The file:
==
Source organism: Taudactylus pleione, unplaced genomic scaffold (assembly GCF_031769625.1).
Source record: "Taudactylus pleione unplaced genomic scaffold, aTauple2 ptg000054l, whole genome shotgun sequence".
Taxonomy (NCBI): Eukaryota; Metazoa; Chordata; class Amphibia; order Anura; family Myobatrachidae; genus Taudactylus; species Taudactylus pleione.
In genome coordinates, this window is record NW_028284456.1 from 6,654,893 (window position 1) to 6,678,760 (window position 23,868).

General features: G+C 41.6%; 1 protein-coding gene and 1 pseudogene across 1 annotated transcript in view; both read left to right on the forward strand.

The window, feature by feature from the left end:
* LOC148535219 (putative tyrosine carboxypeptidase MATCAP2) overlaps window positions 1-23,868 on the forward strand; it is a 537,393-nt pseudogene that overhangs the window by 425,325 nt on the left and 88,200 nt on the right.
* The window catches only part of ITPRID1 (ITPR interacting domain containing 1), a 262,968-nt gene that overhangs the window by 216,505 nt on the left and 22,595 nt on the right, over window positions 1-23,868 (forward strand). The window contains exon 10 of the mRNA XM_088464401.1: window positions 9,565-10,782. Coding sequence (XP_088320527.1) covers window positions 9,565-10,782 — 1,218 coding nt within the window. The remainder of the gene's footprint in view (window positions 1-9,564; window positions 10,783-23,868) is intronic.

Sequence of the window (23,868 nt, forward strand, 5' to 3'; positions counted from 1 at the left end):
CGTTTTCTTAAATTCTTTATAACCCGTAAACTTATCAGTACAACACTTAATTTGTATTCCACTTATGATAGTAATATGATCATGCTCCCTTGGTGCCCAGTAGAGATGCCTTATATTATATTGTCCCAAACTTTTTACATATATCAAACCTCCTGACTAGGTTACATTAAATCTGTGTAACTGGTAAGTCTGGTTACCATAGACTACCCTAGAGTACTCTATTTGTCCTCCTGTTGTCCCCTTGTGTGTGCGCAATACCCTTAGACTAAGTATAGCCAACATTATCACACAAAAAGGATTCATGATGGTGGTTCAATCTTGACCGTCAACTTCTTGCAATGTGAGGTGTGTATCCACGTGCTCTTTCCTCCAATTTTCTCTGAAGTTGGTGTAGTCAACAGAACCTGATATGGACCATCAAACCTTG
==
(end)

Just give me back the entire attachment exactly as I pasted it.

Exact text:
Source organism: Taudactylus pleione, unplaced genomic scaffold (assembly GCF_031769625.1).
Source record: "Taudactylus pleione unplaced genomic scaffold, aTauple2 ptg000054l, whole genome shotgun sequence".
Taxonomy (NCBI): Eukaryota; Metazoa; Chordata; class Amphibia; order Anura; family Myobatrachidae; genus Taudactylus; species Taudactylus pleione.
In genome coordinates, this window is record NW_028284456.1 from 6,654,893 (window position 1) to 6,678,760 (window position 23,868).

General features: G+C 41.6%; 1 protein-coding gene and 1 pseudogene across 1 annotated transcript in view; both read left to right on the forward strand.

The window, feature by feature from the left end:
* LOC148535219 (putative tyrosine carboxypeptidase MATCAP2) overlaps window positions 1-23,868 on the forward strand; it is a 537,393-nt pseudogene that overhangs the window by 425,325 nt on the left and 88,200 nt on the right.
* The window catches only part of ITPRID1 (ITPR interacting domain containing 1), a 262,968-nt gene that overhangs the window by 216,505 nt on the left and 22,595 nt on the right, over window positions 1-23,868 (forward strand). The window contains exon 10 of the mRNA XM_088464401.1: window positions 9,565-10,782. Coding sequence (XP_088320527.1) covers window positions 9,565-10,782 — 1,218 coding nt within the window. The remainder of the gene's footprint in view (window positions 1-9,564; window positions 10,783-23,868) is intronic.

Sequence of the window (23,868 nt, forward strand, 5' to 3'; positions counted from 1 at the left end):
CGTTTTCTTAAATTCTTTATAACCCGTAAACTTATCAGTACAACACTTAATTTGTATTCCACTTATGATAGTAATATGATCATGCTCCCTTGGTGCCCAGTAGAGATGCCTTATATTATATTGTCCCAAACTTTTTACATATATCAAACCTCCTGACTAGGTTACATTAAATCTGTGTAACTGGTAAGTCTGGTTACCATAGACTACCCTAGAGTACTCTATTTGTCCTCCTGTTGTCCCCTTGTGTGTGCGCAATACCCTTAGACTAAGTATAGCCAACATTATCACACAAAAAGGATTCATGATGGTGGTTCAATCTTGACCGTCAACTTCTTGCAATGTGAGGTGTGTATCCACGTGCTCTTTCCTCCAATTTTCTCTGAAGTTGGTGTAGTCAACAGAACCTGATATGGACCATCAAACCTTG